Multi-part research initiative explores how RNA-containing EVs fuel cancer growth.

Extracellular vesicles (EVs), which include exosomes, are bilipid modules that communicate important information throughout the body. In addition to proteins and lipids, EVs can carry RNA, which can affect gene expression in recipient cells. RNA-containing EVs have been shown to play a critical role in tumor growth. Less understood are the mechanisms by which EVs are formed and trafficked.

Researchers at Vanderbilt University and Vanderbilt University Medical Center have recently received a $9 million National Cancer Institute grant to conduct studies at the molecular, cellular and tissue levels to elucidate these mechanisms.

Alissa Weaver, M.D., a cancer cell biologist at Vanderbilt, is leading the molecular research into the function of organelles responsible for loading EVs with their cargoes of RNA and protein. “We are doing the basic science on these vesicles because we have to learn how cells form and release them before we can identify biomarkers and successfully intervene with a therapeutic agent,” Weaver said.

“We have to learn how cells form and release them before we can identify biomarkers and successfully intervene with a therapeutic agent.”

Vesicle Formation and Release

RNA-containing EVs can affect various aspects of the tumor microenvironment, including promoting angiogenesis and altering the way cancer cells interact with fibroblasts. Remotely, they can prime metastatic niche sites by interacting with new cells and altering their programming.

Weaver’s work aims at understanding how oncogenic signaling alters the process of cargo selection for vesicles. She is using human colorectal cancer (CRC) cell lines to probe how the endoplasmic reticulum interacts with endosomes and the plasma membrane to form, load and launch RNA exosomes.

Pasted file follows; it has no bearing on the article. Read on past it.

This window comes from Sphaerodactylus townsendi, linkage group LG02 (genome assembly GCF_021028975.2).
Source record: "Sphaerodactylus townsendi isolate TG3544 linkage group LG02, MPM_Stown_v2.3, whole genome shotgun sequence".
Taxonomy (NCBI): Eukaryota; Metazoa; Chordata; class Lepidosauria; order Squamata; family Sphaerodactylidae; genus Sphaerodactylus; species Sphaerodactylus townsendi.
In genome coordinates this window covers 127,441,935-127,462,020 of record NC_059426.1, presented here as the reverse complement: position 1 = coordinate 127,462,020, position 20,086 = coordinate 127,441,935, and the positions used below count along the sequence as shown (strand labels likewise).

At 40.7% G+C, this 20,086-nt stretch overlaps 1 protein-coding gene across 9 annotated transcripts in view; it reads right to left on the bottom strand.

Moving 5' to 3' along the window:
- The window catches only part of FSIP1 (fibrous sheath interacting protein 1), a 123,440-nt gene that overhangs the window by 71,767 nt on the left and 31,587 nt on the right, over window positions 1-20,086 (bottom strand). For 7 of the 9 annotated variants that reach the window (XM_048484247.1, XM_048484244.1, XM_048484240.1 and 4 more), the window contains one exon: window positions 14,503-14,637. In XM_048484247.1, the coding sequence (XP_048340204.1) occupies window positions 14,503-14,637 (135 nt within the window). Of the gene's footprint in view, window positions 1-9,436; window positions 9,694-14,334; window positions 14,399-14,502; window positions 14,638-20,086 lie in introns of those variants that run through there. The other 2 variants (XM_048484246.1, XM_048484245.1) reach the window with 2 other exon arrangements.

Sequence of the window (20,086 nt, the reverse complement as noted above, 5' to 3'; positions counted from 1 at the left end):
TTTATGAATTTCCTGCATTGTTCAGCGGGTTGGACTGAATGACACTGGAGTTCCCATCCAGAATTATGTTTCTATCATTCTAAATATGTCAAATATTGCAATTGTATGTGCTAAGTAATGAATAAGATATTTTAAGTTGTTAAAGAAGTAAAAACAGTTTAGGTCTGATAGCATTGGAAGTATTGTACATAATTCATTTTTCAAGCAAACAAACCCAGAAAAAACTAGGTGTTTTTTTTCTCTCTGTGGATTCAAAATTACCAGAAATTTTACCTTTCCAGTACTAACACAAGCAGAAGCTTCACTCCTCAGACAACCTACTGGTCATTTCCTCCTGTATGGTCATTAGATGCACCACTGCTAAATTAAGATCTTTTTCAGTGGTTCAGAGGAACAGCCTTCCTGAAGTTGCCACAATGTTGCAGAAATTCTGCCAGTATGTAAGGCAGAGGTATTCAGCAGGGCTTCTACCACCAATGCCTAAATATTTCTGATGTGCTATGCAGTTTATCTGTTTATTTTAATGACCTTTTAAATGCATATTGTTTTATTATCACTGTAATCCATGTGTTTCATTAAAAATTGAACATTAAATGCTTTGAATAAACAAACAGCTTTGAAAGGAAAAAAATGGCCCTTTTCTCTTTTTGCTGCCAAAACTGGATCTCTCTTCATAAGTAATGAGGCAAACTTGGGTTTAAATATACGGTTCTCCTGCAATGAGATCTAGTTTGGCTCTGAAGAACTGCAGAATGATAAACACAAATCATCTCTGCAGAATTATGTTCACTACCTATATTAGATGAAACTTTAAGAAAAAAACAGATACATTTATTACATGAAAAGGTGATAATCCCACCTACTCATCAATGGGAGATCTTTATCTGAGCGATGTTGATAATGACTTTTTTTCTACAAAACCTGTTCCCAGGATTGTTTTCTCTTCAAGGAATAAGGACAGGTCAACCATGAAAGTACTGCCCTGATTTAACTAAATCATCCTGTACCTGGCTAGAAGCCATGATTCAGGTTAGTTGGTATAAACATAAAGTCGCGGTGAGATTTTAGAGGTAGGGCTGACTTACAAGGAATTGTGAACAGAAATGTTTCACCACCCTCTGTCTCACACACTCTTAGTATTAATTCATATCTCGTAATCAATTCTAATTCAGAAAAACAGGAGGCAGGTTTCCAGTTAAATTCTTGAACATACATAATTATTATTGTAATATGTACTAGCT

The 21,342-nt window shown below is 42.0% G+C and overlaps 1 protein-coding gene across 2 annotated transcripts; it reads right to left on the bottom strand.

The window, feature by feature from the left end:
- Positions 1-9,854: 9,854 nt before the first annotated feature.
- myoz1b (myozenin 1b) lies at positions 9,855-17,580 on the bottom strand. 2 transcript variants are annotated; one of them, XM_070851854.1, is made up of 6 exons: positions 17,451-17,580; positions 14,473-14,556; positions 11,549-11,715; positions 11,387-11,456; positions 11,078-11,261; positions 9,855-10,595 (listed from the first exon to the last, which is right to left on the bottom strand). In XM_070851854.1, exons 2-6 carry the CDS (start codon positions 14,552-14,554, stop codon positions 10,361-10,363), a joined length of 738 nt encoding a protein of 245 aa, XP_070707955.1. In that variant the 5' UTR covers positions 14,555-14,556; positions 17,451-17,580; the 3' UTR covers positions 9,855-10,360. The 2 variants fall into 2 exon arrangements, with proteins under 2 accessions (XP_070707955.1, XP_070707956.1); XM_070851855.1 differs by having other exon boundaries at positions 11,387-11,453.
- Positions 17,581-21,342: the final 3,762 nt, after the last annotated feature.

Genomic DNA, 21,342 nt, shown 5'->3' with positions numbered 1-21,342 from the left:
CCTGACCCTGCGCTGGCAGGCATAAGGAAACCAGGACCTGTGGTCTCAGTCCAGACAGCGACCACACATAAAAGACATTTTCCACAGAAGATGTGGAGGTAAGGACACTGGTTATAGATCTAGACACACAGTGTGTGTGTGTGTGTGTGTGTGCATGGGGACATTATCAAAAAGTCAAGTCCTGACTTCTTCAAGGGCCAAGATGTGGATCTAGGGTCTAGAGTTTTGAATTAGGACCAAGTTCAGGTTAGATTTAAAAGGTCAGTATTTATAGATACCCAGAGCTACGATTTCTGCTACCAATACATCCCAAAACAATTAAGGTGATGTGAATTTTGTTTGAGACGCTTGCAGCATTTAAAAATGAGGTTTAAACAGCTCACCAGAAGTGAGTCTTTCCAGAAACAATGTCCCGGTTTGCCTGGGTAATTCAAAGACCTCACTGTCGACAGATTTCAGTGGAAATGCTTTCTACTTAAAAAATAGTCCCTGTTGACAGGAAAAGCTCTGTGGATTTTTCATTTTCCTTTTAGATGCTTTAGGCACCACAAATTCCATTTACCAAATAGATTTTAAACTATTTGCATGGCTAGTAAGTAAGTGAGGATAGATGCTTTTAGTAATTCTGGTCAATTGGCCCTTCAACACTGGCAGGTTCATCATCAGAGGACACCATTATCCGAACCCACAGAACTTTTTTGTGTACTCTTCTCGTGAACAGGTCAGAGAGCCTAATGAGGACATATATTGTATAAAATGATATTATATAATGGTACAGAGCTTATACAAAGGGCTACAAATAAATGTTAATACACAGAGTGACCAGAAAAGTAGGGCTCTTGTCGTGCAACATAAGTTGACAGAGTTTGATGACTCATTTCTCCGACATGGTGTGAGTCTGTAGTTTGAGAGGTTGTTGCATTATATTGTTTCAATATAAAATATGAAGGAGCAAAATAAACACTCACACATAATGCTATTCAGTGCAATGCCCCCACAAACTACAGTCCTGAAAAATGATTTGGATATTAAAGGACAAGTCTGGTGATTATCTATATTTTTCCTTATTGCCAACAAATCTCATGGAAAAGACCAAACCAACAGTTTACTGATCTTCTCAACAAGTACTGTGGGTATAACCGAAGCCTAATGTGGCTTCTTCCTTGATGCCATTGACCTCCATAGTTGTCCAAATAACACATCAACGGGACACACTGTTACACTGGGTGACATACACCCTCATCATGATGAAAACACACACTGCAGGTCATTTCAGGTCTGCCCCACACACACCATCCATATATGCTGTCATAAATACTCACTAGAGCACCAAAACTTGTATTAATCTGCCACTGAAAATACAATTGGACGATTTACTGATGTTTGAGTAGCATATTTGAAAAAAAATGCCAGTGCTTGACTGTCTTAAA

“We think the endoplasmic reticulum touches the endosome, triggering the formation of exosomes,” Weaver said. “This contact may also enable the transfer of RNA and RNA-binding complexes into exosomes.”

Impact at the Receptor Site

Extracellular vesicles, while secreted by all cells, are copiously made by cancer cells, Weaver explained. She plans to analyze the transport of these envoys to the receptor site and their mechanism for moving into cells and unpacking cargo. “How these vesicles, once secreted, seek, find and invade other cells is an important corollary to describing their origin,” she said.

Weaver will be using mouse models to study how RNA transfer from exosomes affects tumor growth, and whether it is the RNAs or other cargo (e.g., proteins that mediate cross-talk between cells in colon tumors) that play the greater role in cancer cell proliferation.

Three Project Platforms

This work grew out of a collaboration with Vanderbilt’s Robert Coffey, M.D., who leads the Vanderbilt-Ingram Cancer Center Specialized Program of Research Excellence (SPORE) in gastrointestinal cancer; James Patton, Ph.D., Stevenson Professor of Biological Sciences; Kasey Vickers, Ph.D., assistant professor of medicine; and Qi Liu, Ph.D., assistant professor of bioinformatics.

The Vanderbilt team is approaching the newly-funded research on three telescoping levels.

Patton, an expert in microRNAs, is studying RNA sequences and modifications that may allow for the selection of RNA and RNA-binding proteins that go into the vesicles. Weaver is studying the intra- and extracellular trafficking mechanisms and also looking at how they manifest in mouse models. Coffey is working with human tissue, 3D organoids and mouse models to see what impact these mechanisms have on the colon crypt and tumor tissue.

“We have to start by understanding all of these natural mechanisms first,” Weaver said. “Ultimately, what we are learning will help scientists engineer therapeutic RNA-containing vesicles. Also, we hypothesize that certain microRNAs make cells drug-resistant, so understanding why this happens could teach us how to evade these barriers to current drug therapy.”

“Ultimately, what we are learning will help scientists engineer therapeutic RNA-containing vesicles.”

About the Expert

Alissa Weaver, M.D.

Alissa Weaver, M.D., Ph.D., is Cornelius Vanderbilt Chair, professor of cell and developmental biology, and professor of pathology, microbiology and immunology at Vanderbilt University Medical Center. The Weaver laboratory studies how cancer cells acquire the invasive and motile phenotype necessary for metastasis. A major focus of Weaver’s current research is how the secretion of small extracellular vesicles called exosomes from cells facilitates tumor growth and metastasis.